Now firmly in Europe and no longer on the Silk Road, I was completely caught off guard by how sudden the changes would be. After being close to alone for so long, I was now surrounded by tourists. Everyone can speak English. Fancy mosques are replaced by fancy churches, and all the buildings — spires, statues, windows, paint — exude Europe. Crowded streets of hodge-podge clothing stores give way to wide streets of high fashion. Instead of small businesses’ neon signs fighting for attention, it’s billboard-sized screens. Pop culture, advertisements, posters depicting people of a far more diverse spectrum of skin colours and subcultures both mainstream and niche, promoting individuality, but also frequently flaunting flashier things, wearing less clothes, trying too hard. And no more marshrutkas, dolmuş, or minivans: it’s all trams. For better or for worse, I was very much back in the Western world again.
I’m satisfied that this is the end of my trip, and though I passed through some stunning locales most people would go out of their way just to see, I have to admit that my focus wasn’t all there anymore. My planning only took me up to Istanbul, and the places thereafter — all of which warrant another future visit — were really a bit of an afterthought: all I wanted to do was to see my friends.
Even more so, I just wanted to feel like a normal person again.
Plovdiv and Sofia, Bulgaria
Bulgaria is a country whose stamps are in my passport as I’ve transited before by bus, but I’ve never actually stopped and visited anything. Unfortunately, this “visit” was only for two days. Having done no research on the country and only deciding to stop in it after I couldn’t find direct buses from Istanbul to Belgrade, I was really just winging it.
Not finding that bus turned out to be a stroke of luck, as I really did enjoy the old town of Plovdiv — second-largest city in Bulgaria, and possibly the oldest in all of Europe, first inhabited by Thracians in the 6000s BC. Its modern history began as Philippopolis in the 300s BC, by its namesake, the father of Alexander the Great. Invaded thereafter a bunch of times, its appearance belies its age and the number of diverse rulers and cultures it’s been under.
Having no prior knowledge of this place myself, it’s still pretty easy to spot what some of those are. There’s a Roman theatre smack in the middle of town, as well as a bunch of ruins and pillars. There’s a mosque that looks straight out of the Ottoman empire not far from it. And of course, there’s some drab communist-era buildings, mostly in the part of town north of the river. (On another note, the linguistic similarities between Bulgarian and Russian meant that I could understand quite a few signs, and even say a few phrases and be understood. After Iran and Turkey, that was a nice change!)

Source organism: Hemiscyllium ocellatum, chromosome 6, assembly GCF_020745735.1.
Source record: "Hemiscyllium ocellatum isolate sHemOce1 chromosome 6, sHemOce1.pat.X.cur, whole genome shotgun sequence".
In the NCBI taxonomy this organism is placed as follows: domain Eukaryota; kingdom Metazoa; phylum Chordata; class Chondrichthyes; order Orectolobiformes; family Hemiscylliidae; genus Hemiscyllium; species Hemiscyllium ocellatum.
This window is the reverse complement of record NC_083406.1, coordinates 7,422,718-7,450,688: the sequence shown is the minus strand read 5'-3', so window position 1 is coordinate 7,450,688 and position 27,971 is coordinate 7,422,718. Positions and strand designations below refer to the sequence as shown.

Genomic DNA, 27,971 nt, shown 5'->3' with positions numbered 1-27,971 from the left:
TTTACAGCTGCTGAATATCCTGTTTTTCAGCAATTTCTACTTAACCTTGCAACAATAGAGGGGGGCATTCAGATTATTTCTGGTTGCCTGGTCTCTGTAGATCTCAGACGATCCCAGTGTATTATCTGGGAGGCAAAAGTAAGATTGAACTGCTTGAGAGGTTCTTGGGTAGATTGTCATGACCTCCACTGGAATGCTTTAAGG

But of course, the highlight of it all is the Bulgarian old town. Charming (but slippery) cobblestone streets are lined with colourful, elegant houses built at all sorts of angles, and there are remnants of the city wall and fortress remaining. On each twist and turn, tourism-centric businesses rub shoulders with residents, and behind many gates are mansions with intricately-painted details. Sadly, I didn’t have time to enter many of those, now turned into museums, although I entered one that housed a raki (strong, anise-flavoured spirit) shop.
The main drag of Plovdiv is just adjacent, and a bustling pedestrianised street with tons of quirky cafes and restaurants. I only wished I had more time to spend there!
And that’s not to say of Sofia, the capital — I had a mere two hours there to walk around as fast as I possibly could, before catching a connecting bus. I’ll have to come back someday to see some of its more famous sites, because I have no idea what I saw!
Four years ago, I visited my good friend Ivan in France, but lamented the fact that I couldn’t visit him in his home country. This trip fixed that. And while Belgrade was a great city and Ivan (now working in tourism, and with a huge knowledge of history) was the perfect guide, the city played second-fiddle to catching up over great coffee and great food. With so much variety available, we sampled pretty much everything under the sun. As someone who loves to do this at home, after months of mono-cuisine, I can’t even describe how giddy I was inside. Better yet was just hanging out in general, and so I briefly got pulled into Ivan’s social circle for a few days… which improbably involved a fun, spontaneous university television talk show interview about my travels with his good friend Aleksa. That was a first! (Some rather insightful questions also got me reflecting a lot on the whole trip in general, bringing back moments I hadn’t thought about in some time.)